Mask wearing is a problem for students with cognitive disabilities, sensory needs, deaf and hard of hearing (mask hides visual clues), language deficits.
There's a lot wrong with the decisions CPS and the mayor make around our schools. It's hard to know where to begin sometimes. Perhaps the most glaring in this case is how this plan was hatched by district officials all by themselves. No educators, parents, students...nothing.
Tomorrow marks two weeks since an independent arbitrator ordered CPS to allow clerks, clerk assistants and tech coordinators to work remotely due to school buildings being unsafe. Since then, the district has done absolutely nothing to comply with the order except undermine it.
Illinois recorded 4,015 new coronavirus cases today, which is a single-day record. Today's 53 deaths are also the most in a day since late June. Every state surrounding Illinois is on the city's emergency coronavirus travel order.
Also, we welcome plans from CPS and the mayor to boost educator diversity. It's something our union and partners like @GrowYourOwnIL have been working on for years.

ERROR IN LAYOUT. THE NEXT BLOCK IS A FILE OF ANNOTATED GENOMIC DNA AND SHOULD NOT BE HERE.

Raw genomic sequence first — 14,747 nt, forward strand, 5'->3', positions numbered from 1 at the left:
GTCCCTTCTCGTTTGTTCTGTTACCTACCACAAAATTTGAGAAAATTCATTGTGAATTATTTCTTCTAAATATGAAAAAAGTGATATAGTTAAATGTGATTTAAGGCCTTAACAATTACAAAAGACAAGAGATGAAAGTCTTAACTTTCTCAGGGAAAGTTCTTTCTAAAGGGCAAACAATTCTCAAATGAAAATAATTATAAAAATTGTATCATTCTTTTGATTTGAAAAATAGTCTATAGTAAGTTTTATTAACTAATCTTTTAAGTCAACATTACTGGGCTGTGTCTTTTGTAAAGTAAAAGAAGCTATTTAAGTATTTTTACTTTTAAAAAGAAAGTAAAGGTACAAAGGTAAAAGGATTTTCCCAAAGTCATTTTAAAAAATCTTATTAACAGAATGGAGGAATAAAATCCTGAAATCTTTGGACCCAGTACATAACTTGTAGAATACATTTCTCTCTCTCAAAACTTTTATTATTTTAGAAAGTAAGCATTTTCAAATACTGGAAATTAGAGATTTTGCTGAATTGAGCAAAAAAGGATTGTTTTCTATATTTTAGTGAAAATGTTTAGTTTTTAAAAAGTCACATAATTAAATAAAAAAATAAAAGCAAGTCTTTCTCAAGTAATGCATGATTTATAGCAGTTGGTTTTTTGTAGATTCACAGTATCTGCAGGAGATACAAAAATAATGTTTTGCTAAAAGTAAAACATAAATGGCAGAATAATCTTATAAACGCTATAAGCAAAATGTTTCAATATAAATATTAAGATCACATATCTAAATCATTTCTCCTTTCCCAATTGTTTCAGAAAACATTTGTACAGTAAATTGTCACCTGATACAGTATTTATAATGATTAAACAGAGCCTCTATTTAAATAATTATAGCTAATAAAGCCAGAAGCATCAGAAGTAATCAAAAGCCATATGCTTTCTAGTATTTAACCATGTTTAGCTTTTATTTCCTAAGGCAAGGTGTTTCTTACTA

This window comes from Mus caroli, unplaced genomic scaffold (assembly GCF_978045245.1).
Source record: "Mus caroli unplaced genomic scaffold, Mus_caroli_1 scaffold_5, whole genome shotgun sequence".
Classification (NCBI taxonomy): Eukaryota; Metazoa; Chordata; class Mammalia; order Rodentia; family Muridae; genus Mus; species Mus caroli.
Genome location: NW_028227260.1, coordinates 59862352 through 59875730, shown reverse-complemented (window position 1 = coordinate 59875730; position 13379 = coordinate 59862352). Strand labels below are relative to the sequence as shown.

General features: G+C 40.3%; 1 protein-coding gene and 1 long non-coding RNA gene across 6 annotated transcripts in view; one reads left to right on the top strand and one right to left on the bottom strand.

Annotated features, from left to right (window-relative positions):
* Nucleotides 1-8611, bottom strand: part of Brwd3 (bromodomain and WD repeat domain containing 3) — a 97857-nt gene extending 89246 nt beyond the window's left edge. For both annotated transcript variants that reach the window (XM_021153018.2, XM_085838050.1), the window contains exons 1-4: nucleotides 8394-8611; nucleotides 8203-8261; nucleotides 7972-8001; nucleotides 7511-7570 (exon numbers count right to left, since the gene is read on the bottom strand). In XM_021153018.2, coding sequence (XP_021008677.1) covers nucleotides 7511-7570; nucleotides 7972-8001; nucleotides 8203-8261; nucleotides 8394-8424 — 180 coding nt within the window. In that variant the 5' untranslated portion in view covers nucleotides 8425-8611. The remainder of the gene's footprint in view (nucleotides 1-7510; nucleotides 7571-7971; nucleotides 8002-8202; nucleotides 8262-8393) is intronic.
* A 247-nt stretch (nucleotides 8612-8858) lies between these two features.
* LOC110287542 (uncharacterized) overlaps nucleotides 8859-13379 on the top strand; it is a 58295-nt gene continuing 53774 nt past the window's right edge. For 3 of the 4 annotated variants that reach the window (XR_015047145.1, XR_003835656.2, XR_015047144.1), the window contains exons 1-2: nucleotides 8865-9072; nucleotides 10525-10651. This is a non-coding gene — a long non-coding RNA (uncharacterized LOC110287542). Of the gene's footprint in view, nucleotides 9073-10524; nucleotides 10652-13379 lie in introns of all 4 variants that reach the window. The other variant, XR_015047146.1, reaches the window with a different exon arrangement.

But before that, CPS needs to care for, respect and nurture the Black and Brown teachers we already have. #thread
Black teachers were 41 percent of the CPS workforce in 2000, according to Illinois State Board of Ed Report Card data. That percentage had plummeted to 21 percent by 2019.
Nearly a quarter of the schools in our district, in a city that is 1/3 Black, have one or no Black teachers. In 2001, there were about 10 CPS schools with no Black teachers. Now there are more than 60. What does that say about how we value Black and BIPOC students and educators?
CTU members returning to buildings are reporting dust, uncleaned spills, rodent droppings and a lack of PPE, hand sanitizer, signage, social distance markings and plexiglass. No way CPS would have been ready for 400,000+ people in schools next week. ctulocal1.org/posts/educator…